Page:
Credit Unions are different from banks, NAFCU tells Congress

The feud between credit unions and banks continues in the USA

With banks in the USA enjoying another quarter of record profits, the credit union sector has warned that large banks might be “funding anti-consumer efforts”.

In a letter to the House Financial Services Subcommittee on Oversight and Investigations, Dan Berger, chief executive of the National Association of Federally Insured Credit Unions (NAFCU), urged it to look into reports that the American Bankers Association (ABA) was the owner of an anti-credit union website.

According to credit union magazine CU Times,, one of the sites that lists website ownership, identified the American Bankers Association as the owner of The website had initially been registered using a proxy that did not reveal its ownership.

CU Times contacted ABA about its ownership of the website, which was later taken down. The website was a strong campaigner against credit unions benefiting from tax exemptions.

Related: US credit union movement hits back at attacks on tax exemption

“While the bankers continue to have the gall to attack the credit union tax exemption, they conveniently forget to mention how independent analysis has shown that the fines and settlements for wrongdoing by their members have actually amounted to billions and billions of dollars of tax relief over the years for the nation’s largest banks,” said Mr Berger.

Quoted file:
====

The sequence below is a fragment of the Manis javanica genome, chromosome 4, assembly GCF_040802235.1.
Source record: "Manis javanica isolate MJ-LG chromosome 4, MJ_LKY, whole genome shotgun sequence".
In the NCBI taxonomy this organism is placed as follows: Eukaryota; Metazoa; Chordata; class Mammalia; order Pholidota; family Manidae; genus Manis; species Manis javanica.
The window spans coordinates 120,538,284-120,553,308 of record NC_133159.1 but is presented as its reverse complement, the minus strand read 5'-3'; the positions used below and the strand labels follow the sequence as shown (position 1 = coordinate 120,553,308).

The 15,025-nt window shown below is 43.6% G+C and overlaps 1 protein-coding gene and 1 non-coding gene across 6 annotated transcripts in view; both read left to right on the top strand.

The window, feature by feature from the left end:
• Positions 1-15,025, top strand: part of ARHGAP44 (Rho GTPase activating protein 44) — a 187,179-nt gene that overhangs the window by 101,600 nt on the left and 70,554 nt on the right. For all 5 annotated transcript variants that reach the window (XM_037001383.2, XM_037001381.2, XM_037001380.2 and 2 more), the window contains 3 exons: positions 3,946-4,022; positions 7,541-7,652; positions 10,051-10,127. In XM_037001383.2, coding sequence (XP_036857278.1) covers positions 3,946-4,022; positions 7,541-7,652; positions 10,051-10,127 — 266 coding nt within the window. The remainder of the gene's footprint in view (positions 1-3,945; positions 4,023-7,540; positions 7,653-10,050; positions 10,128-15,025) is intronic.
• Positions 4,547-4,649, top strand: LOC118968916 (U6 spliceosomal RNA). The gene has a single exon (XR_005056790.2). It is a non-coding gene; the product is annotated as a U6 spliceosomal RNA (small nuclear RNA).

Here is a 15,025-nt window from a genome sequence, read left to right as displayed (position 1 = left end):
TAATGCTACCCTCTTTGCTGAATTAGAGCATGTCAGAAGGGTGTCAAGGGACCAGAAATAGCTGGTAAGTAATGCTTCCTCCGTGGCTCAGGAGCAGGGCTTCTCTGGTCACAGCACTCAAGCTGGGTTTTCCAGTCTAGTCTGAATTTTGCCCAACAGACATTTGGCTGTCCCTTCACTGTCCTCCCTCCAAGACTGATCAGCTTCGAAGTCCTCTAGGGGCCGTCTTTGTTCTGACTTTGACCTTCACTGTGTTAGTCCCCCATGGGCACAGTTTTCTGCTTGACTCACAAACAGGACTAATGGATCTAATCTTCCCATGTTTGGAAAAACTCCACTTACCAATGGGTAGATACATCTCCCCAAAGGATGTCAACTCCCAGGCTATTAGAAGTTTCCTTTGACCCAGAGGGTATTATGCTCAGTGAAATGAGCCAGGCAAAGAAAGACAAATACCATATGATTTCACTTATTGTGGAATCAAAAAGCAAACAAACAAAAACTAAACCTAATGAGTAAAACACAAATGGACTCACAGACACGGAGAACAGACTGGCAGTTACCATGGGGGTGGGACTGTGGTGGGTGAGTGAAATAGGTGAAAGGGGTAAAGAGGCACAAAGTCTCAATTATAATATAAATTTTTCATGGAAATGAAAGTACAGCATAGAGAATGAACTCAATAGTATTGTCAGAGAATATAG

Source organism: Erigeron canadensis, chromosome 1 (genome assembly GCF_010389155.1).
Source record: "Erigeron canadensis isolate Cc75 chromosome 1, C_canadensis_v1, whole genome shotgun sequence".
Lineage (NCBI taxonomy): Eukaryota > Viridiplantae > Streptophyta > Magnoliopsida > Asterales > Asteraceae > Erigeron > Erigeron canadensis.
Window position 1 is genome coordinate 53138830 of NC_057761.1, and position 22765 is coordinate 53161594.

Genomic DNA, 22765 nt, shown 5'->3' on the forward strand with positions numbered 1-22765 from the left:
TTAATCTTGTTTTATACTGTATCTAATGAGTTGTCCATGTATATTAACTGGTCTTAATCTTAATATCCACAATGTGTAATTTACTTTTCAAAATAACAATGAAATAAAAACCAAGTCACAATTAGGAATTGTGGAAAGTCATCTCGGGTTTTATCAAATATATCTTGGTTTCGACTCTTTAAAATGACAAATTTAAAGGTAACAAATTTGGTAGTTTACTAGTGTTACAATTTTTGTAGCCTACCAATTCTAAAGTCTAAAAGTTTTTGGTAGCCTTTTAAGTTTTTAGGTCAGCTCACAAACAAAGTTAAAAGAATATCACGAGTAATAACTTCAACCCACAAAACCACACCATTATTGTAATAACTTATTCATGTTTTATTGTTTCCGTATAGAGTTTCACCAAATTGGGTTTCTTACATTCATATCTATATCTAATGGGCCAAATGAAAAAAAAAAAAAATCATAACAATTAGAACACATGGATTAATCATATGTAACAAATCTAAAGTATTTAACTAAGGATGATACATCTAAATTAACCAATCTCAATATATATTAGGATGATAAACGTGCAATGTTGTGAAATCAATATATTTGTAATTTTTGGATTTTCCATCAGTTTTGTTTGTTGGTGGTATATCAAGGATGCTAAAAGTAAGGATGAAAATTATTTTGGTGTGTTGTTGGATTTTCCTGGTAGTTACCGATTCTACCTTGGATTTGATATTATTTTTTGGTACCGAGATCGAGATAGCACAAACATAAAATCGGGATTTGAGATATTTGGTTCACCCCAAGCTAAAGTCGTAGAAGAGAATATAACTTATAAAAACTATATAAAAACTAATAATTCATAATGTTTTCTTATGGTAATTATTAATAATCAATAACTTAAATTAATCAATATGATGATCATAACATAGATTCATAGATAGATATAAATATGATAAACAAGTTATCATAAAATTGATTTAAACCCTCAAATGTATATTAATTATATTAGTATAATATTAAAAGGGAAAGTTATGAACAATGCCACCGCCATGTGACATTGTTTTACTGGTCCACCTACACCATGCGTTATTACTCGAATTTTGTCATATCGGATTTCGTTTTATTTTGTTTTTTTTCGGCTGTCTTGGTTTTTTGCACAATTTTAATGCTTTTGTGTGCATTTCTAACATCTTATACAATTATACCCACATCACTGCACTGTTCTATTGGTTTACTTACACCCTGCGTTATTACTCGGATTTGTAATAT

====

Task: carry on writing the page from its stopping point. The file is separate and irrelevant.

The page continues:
Credit unions have been under attack from banks in recent months. In June, ABA sent a letter to the National Credit Union Administration (NCUA), asking the regulator to assess whether credit unions still meet their original mission of servicing people of “small means”. It also claimed that credit union acquisitions of banks showed a changed mission for the sector.

But Mr Berger says credit unions are different from banks and should continue to receive tax exemptions. In his letter to the subcommittee, he pointed out that credit unions have 10 times as many female CEOs than banks, increased lending to small businesses during the financial crisis when banks chose to pull back, and enjoy higher customer satisfaction scores than banks.

“We hope that the banker groups will change their approach and will instead focus their resources on issues that can help the entire financial services community, such as consumer protection, regulatory relief and creating a national data security standard for those who do not currently have one, including retailers and others who handle consumer financial data,” added Mr Berger.

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